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Applying Systems Thinking for Nutrition

People don't live their lives in health sectors or education sectors or infrastructure sectors, arranged in tidy compartments.

People live in families and villages and communities and countries, where all the issues of everyday life merge. We need to connect the dots.

— Robert Zoellick, former head of the World Bank

SPRING takes a systems approach to tackling nutrition. This means looking at the forest and the trees — seeing interrelationships, processes of change, and feedback mechanisms.

Practitioners working in nutrition must start thinking about the effect food, health, and education systems have on nutrition practices and outcomes.

SPRING identified factors that influence and interact with one another as they impact nutrition outcomes.

Policies and Governance

Policies and Governance

Policies and governance affect food, health, and the environment. SPRING has developed these tools to support governments in their efforts for improved nutrition.

Infrastructures and Markets

Infrastructures and Markets

Roads and “brick and mortar” structures are necessary for nutrition - to provide health and nutrition services and to store, distribute, and sell agriculture, food, sanitation, and hygiene products.

Inputs and Services

Inputs and Services

A systems approach calls for increased prioritization of nutrition-related inputs and integration of nutrition in existing services and the systems to support those services.

Information and Communication

Information and Communication

Alignment or harmonization of communication by the public and private sector as well as the health, agriculture, and education sectors is essential for the social change that is required for behavior change at all levels.



Political will for nutrition must be reflected through financial support. Only by taking a broad systems approach can financing be effectively allocated and used to improve nutrition.

Household Resources

Household Resources

Systems thinking links efforts to improve household resources and maximize the use of resources for education, food, health, WASH, and other nutrition needs.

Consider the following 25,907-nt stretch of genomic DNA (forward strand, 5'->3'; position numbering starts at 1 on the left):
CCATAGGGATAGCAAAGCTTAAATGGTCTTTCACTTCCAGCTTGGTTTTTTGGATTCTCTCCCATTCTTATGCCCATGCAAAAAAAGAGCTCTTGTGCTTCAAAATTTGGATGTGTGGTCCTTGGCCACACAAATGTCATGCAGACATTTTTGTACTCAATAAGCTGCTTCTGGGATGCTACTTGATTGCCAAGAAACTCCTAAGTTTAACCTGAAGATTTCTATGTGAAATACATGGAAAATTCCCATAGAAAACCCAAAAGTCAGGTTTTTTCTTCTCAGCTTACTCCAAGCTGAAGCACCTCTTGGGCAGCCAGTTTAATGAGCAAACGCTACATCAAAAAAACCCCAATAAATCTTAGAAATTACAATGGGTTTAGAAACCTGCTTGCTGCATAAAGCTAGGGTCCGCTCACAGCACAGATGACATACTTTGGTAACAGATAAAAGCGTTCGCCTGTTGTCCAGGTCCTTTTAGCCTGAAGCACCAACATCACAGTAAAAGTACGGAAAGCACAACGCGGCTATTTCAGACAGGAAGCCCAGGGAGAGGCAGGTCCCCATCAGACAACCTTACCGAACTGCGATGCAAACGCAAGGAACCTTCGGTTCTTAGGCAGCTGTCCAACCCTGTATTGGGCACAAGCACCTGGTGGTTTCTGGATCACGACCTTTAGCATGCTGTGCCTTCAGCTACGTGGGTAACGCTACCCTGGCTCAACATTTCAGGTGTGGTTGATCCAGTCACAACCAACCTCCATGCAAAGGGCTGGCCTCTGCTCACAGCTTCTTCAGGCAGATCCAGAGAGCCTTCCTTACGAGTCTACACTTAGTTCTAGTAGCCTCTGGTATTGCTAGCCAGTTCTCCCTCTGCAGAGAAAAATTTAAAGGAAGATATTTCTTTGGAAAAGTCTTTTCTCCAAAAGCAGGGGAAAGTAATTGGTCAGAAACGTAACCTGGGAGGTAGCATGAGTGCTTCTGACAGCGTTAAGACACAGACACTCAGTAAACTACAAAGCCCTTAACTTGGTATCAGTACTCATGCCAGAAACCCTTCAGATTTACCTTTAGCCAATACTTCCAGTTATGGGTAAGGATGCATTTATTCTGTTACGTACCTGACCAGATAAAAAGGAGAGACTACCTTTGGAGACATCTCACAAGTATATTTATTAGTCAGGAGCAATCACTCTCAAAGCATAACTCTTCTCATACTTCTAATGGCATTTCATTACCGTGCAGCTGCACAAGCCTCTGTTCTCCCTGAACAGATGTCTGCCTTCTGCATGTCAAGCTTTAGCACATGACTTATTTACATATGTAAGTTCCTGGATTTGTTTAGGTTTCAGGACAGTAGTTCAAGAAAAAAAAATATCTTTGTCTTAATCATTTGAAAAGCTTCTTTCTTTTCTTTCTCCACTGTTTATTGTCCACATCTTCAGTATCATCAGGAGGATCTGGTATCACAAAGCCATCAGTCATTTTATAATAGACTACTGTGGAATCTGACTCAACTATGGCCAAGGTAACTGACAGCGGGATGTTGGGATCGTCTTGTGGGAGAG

Sociocultural Environment

Sociocultural Environment

Social roles, relationships, and policies in public settings influence perceptions of and access to resources and services, as well as nutrition-related behaviors and decisions.

We believe that together these factors form multiple interdependent systems that shape nutrition.

systems diagram

Systems thinking informs SPRING’s work in three areas

1.Generating evidence around how complex dynamics impact nutrition

2.Creating and testing tools for improving nutrition through systems thinking

3.Assessing the nutrition landscape through a systems lens

Generating evidence around how complex dynamics impact nutrition

SPRING has pioneered efforts to gather and build evidence on the role of systems in achieving scale for nutrition programs. SPRING’s Pathways to Better Nutrition Case Studies took an innovative approach to documenting the influence of multi-sectoral national nutrition action plans at the national level and in a few districts. Because our country-driven research took place over multiple years, we were able to provide a rare time-series view of changes in planning processes and funding mechanisms for nutrition.

SPRING’s Pathways to Better Nutrition Recommendations


Clear, long-term, multi-stakeholder policies are critical for increasing the commitment to improved nutrition.

Icon of a rising arrow and map point.

  • Take a long view of scale-up
  • Reach the local level

Drivers of Change

A strong, supportive, and dynamic enabling environment needs to be created to carry out the policy.

Icons of a government building, people and a microscope.